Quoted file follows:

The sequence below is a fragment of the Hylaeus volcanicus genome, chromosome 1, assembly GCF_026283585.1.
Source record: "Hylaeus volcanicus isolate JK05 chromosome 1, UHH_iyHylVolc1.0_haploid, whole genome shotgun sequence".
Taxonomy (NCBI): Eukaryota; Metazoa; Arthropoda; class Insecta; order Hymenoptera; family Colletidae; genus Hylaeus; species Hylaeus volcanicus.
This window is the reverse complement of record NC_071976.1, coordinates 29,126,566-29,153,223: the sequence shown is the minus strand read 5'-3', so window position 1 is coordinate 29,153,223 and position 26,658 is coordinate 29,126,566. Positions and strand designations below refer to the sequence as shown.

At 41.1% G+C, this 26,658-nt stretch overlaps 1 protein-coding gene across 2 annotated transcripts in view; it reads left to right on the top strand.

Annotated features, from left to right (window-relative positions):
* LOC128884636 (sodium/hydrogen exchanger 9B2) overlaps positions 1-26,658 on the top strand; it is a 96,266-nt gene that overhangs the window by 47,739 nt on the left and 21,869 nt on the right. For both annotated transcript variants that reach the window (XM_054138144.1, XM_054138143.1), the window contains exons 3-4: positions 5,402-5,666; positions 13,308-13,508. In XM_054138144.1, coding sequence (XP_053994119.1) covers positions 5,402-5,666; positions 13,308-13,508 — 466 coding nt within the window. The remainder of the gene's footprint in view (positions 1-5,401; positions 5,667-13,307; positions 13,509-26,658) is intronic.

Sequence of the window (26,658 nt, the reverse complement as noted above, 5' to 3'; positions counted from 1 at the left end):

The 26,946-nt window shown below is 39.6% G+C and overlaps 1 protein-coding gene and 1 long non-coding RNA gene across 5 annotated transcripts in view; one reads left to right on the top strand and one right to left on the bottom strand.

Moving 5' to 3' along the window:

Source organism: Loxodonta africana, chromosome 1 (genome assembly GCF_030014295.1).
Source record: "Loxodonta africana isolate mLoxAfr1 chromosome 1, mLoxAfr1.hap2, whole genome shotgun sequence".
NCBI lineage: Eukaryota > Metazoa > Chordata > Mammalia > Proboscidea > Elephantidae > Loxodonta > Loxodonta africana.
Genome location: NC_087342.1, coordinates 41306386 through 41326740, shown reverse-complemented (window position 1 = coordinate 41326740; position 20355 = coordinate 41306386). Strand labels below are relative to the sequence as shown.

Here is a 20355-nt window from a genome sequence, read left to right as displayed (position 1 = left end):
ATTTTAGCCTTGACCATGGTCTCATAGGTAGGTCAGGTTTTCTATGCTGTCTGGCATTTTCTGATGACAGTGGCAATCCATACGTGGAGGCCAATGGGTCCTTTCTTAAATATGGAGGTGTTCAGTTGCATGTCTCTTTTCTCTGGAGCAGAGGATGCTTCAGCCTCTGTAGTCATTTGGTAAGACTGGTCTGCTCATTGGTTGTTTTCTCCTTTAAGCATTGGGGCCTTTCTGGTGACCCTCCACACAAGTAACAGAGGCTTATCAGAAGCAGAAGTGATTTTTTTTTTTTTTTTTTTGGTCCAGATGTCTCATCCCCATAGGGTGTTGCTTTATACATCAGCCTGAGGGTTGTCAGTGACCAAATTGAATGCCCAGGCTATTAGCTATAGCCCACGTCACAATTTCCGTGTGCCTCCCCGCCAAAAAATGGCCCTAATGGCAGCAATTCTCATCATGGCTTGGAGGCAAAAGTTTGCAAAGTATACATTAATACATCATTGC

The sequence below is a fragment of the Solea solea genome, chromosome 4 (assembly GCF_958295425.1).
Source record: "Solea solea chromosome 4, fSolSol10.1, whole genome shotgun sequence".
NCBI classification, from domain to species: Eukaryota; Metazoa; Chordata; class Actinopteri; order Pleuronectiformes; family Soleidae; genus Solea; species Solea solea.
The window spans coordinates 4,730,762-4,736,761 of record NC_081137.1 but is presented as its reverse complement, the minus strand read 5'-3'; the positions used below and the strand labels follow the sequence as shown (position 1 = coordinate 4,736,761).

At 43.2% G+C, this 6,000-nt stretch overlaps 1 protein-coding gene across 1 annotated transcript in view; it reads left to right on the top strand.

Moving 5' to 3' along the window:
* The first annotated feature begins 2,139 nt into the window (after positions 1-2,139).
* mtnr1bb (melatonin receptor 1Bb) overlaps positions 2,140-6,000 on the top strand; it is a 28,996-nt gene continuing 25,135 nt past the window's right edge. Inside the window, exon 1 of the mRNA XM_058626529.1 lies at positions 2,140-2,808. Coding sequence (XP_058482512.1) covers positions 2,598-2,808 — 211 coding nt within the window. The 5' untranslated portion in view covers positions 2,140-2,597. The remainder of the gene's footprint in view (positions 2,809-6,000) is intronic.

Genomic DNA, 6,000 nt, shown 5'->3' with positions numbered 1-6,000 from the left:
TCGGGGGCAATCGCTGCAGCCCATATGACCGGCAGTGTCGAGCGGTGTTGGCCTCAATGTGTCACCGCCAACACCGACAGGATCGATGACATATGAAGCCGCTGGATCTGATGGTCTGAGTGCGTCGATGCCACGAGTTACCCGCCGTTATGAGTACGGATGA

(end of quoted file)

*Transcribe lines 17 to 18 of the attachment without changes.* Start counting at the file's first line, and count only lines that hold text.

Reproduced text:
The sequence below is a fragment of the Solea solea genome, chromosome 4 (assembly GCF_958295425.1).
Source record: "Solea solea chromosome 4, fSolSol10.1, whole genome shotgun sequence".